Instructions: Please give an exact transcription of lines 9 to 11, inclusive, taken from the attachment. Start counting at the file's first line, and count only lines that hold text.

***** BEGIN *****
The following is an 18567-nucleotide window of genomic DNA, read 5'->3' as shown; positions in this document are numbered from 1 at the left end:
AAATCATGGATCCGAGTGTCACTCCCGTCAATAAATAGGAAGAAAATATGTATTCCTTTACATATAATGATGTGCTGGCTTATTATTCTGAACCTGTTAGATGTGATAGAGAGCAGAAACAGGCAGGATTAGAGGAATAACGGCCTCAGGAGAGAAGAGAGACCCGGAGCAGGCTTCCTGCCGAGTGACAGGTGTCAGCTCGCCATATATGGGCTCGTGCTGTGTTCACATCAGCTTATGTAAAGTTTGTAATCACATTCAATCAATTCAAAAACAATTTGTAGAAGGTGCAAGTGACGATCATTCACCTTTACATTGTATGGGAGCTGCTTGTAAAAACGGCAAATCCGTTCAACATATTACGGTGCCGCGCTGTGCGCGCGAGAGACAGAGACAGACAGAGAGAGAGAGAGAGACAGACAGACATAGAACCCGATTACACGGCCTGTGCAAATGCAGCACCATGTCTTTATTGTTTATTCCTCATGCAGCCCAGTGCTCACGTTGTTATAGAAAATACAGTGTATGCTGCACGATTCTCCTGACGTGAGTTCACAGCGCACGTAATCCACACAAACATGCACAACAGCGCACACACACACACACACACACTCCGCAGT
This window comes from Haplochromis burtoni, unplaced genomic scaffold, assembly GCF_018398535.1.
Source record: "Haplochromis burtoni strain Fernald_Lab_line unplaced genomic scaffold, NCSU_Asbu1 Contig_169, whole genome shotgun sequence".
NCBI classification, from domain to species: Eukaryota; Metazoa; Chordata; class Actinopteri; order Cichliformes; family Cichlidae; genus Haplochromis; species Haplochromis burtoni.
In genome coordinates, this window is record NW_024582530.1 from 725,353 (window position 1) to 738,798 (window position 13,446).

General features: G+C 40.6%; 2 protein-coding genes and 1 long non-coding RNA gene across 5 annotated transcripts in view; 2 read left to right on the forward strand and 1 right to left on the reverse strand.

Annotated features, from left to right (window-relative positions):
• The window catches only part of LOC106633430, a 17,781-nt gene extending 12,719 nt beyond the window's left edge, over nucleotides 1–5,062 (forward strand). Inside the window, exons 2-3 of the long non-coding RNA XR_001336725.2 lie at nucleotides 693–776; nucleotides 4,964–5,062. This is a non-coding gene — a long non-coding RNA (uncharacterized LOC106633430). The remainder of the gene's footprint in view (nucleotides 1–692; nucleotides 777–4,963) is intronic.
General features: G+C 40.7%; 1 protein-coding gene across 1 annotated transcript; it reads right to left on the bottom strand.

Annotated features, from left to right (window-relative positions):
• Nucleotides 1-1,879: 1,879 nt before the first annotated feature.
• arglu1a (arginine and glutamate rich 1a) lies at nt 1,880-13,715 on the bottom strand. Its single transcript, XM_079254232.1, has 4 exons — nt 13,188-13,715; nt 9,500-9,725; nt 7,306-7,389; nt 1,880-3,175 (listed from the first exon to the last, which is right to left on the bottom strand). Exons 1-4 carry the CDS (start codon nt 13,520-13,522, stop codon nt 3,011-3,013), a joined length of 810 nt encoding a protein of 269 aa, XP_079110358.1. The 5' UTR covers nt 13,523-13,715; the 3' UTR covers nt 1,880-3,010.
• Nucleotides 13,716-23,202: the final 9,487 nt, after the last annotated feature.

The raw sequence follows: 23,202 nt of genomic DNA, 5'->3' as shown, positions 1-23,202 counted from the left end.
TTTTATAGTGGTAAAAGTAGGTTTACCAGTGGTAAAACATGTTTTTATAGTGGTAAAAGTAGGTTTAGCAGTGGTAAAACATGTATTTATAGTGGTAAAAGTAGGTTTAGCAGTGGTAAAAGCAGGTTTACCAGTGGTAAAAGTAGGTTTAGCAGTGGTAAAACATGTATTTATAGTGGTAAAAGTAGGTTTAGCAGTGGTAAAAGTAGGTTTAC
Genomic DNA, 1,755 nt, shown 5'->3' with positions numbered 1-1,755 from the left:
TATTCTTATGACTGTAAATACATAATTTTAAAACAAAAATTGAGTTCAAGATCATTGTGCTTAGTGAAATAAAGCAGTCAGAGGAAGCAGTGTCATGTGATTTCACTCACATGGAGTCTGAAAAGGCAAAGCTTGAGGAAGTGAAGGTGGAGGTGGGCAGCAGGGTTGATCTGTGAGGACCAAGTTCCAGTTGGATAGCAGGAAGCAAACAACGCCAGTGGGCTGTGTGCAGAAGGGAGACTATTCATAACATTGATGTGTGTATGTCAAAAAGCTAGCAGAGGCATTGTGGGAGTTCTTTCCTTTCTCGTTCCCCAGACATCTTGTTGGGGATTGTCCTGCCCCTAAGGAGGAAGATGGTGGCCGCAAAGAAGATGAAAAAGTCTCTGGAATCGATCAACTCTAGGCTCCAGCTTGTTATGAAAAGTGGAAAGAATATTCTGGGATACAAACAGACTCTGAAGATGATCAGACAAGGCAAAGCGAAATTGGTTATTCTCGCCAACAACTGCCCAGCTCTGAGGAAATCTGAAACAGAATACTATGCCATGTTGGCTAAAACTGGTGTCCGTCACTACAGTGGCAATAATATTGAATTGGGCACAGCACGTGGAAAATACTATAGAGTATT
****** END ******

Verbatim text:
• The window catches only part of LOC106633430, a 17,781-nt gene extending 12,719 nt beyond the window's left edge, over nucleotides 1–5,062 (forward strand). Inside the window, exons 2-3 of the long non-coding RNA XR_001336725.2 lie at nucleotides 693–776; nucleotides 4,964–5,062. This is a non-coding gene — a long non-coding RNA (uncharacterized LOC106633430). The remainder of the gene's footprint in view (nucleotides 1–692; nucleotides 777–4,963) is intronic.
General features: G+C 40.7%; 1 protein-coding gene across 1 annotated transcript; it reads right to left on the bottom strand.

Annotated features, from left to right (window-relative positions):